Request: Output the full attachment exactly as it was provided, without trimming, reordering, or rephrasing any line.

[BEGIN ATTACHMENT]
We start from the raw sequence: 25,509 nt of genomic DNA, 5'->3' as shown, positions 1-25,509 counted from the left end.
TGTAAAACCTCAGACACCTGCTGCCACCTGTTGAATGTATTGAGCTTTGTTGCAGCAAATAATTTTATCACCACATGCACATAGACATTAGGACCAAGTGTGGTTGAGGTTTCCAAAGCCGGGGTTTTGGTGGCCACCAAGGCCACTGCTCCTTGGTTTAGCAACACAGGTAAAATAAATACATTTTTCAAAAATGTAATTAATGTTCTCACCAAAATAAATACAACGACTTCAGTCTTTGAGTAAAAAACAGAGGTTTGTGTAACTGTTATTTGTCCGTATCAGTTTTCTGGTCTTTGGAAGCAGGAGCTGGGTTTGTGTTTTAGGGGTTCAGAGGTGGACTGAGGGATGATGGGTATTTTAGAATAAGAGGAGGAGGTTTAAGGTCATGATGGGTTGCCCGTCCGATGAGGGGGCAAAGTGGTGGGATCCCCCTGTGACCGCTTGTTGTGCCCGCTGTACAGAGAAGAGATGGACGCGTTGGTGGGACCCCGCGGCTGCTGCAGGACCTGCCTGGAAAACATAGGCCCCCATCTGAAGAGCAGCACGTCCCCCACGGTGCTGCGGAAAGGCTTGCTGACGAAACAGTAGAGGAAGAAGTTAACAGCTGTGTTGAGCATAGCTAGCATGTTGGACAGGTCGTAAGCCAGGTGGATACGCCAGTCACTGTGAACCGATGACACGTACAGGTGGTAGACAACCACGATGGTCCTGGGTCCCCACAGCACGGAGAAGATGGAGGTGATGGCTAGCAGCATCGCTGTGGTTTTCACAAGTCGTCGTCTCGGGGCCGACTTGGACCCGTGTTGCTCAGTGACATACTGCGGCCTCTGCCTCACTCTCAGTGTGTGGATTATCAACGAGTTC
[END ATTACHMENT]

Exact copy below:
We start from the raw sequence: 25,509 nt of genomic DNA, 5'->3' as shown, positions 1-25,509 counted from the left end.
TGTAAAACCTCAGACACCTGCTGCCACCTGTTGAATGTATTGAGCTTTGTTGCAGCAAATAATTTTATCACCACATGCACATAGACATTAGGACCAAGTGTGGTTGAGGTTTCCAAAGCCGGGGTTTTGGTGGCCACCAAGGCCACTGCTCCTTGGTTTAGCAACACAGGTAAAATAAATACATTTTTCAAAAATGTAATTAATGTTCTCACCAAAATAAATACAACGACTTCAGTCTTTGAGTAAAAAACAGAGGTTTGTGTAACTGTTATTTGTCCGTATCAGTTTTCTGGTCTTTGGAAGCAGGAGCTGGGTTTGTGTTTTAGGGGTTCAGAGGTGGACTGAGGGATGATGGGTATTTTAGAATAAGAGGAGGAGGTTTAAGGTCATGATGGGTTGCCCGTCCGATGAGGGGGCAAAGTGGTGGGATCCCCCTGTGACCGCTTGTTGTGCCCGCTGTACAGAGAAGAGATGGACGCGTTGGTGGGACCCCGCGGCTGCTGCAGGACCTGCCTGGAAAACATAGGCCCCCATCTGAAGAGCAGCACGTCCCCCACGGTGCTGCGGAAAGGCTTGCTGACGAAACAGTAGAGGAAGAAGTTAACAGCTGTGTTGAGCATAGCTAGCATGTTGGACAGGTCGTAAGCCAGGTGGATACGCCAGTCACTGTGAACCGATGACACGTACAGGTGGTAGACAACCACGATGGTCCTGGGTCCCCACAGCACGGAGAAGATGGAGGTGATGGCTAGCAGCATCGCTGTGGTTTTCACAAGTCGTCGTCTCGGGGCCGACTTGGACCCGTGTTGCTCAGTGACATACTGCGGCCTCTGCCTCACTCTCAGTGTGTGGATTATCAACGAGTTC